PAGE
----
Romany Gypsy rider breaking away from her roots

By James Wooldridge
BBC News

Image caption,
As a Romany Gypsy, Phoebe is in the minority in the equestrian world

Professional event rider Phoebe Buckley has ridden against Princess Anne's daughter, Zara Phillips, and hopes to compete in the London 2012 Olympics.

But as a Romany Gypsy moving in what can be a privileged world, it is sometimes hard going, and Phoebe says there can be discrimination.

Her parents were born and brought up in wagons and lived on the side of the road, but when Phoebe was born they decided to settle in Cambridge.

Phoebe started riding horses at the age of four. "Every girl wants a pony so I badgered and badgered. My parents went to Cambridge cattle market and bought a very cheap horse for me and I just got hooked," she says.

She moved to event riding aged 12, which she admits is fairly late compared to many others.

"We thought it was just a phase and she'll grow out of it," says Phoebe's father Tom, "but the more she got into it the better she did and the more she wanted to do it."

After leaving school aged 13 - something which is common for many Romany Gypsy children - she started working for professional event riders Tanya Kyle and Toni Liddle.

Toni "broke in" young racehorses for champion trainer Henry Cecil and it was while working alongside her that Phoebe developed an interest in competing.

"She took me under her wing. I got really in to the eventing and the competition side and it all escalated from there really."

Image caption,
Phoebe hopes that her achievements will encourage other Romany Gypsy women

Phoebe owns two horses called Flash Gordon and Identity Crisis. She is particularly attached to Flash Gordon, but she worries that she might have to sell him to raise money.

"Quite often, the very good horses get 'spotted' and if you are offered a lot of money for your own horse, it's very hard to turn that down, even if the horse is the one that potentially is an Olympic horse."

Within the Romany Gypsy community it is frowned upon to have a credit card or loan, and because Phoebe's parents are unable to provide her with financial backing, it has made things difficult.

"It's a rich person's sport," says Phoebe's father Tom. "Most of the top jobs the [horse's] owners pay for... if it wasn't for that, she wouldn't be able to afford to do it."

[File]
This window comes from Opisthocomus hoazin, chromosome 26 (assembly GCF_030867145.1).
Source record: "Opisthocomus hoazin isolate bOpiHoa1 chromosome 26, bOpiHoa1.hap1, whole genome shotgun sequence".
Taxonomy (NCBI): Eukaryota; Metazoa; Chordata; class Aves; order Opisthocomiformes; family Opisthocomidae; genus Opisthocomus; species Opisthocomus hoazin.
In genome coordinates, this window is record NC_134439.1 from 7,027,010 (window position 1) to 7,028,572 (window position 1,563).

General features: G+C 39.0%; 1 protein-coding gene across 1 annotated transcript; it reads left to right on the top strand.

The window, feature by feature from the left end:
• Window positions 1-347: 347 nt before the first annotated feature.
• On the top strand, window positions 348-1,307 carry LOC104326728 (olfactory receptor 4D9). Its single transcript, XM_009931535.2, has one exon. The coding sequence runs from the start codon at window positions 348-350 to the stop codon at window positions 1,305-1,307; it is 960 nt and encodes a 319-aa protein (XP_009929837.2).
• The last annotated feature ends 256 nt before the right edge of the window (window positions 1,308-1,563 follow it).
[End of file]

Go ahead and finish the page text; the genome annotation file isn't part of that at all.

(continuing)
Breaking with tradition

Unlike many of her peers who got married at a young age, Phoebe broke with Gypsy tradition and continued to ride as a career.

"When I was younger (a few of my friends) couldn't believe the way I was going to... go away from the traditional route for girls.

"Now my friends are married with a couple of kids and they realise they have not a lot in their life other than to cook, clean and wash.

"Aged 26, I'm well over the hill and not married, and in their eyes I'm well past it, but they can see I'm carving a career out for myself and I think they find it really refreshing.

"Most people are proud and think good on me for breaking the mould."

It is not easy being a Romany Gypsy rider in eventing, a sport which often attracts people from privileged backgrounds.

Phoebe says she has faced some discrimination.

"A little while ago I overheard somebody saying that I shouldn't be allowed to mix in those sort of circles because 'do they know where I come from?' and that's really hard."

"I'm quite tough and thick-skinned, but it is hard when you feel like you are trying your best.

"You don't mind being shot down when you are doing something wrong, but when you are being shot down when you are born into something which you have no control over, it is very difficult," she says.

In 2009, she competed against the former Eventing World Champion Zara Phillips at the Badminton Horse Trials.

"It was 'the princess against the pauper' and it was funny because Zara is not like that at all, I think she found it as funny as I did."

"Yes, she has more opportunities sponsorship-wise than me, because she is who she is, and equally I got loads of press because I am who I am.

"And there are plenty of people in the middle who are as talented as me and Zara who don't get any. So we take it for what it is."

But Phoebe has also found that for the majority of event riders background is not important.

"It's all about working hard, having luck, getting your head down and getting on with it."

She hopes that by continuing to compete in high-profile events, she can change public perception about her community. She also wants to inspire other Romany Gypsy women, who usually marry young and do not have careers, to follow in her footsteps.

"I'm hoping that for some of the girls, I am giving them a bit of - 'you can go and make a life for yourself and it's not all bad' - and equally for normal folk I'm showing that we are not all bad and there are a lot of us that just want to get on with life and are nice."

With London 2012 approaching, Phoebe is hoping to try out for the Olympics. Selection will be based on her horse's performance over a series of events in the run up to the games.

"It's a bit like doing your exams and then the top four or five students go through," she says.

She is hoping her horse stays well too.

"Even Olympic horses can and do go lame and even the best riders in the world would struggle to get to the Olympics without the horsepower behind them."

BBC Radio 4's Against the Grain will be broadcast on Friday, 25 February, 2011 at 1545 GMT. Or catch-up afterwards on BBC iPlayer.

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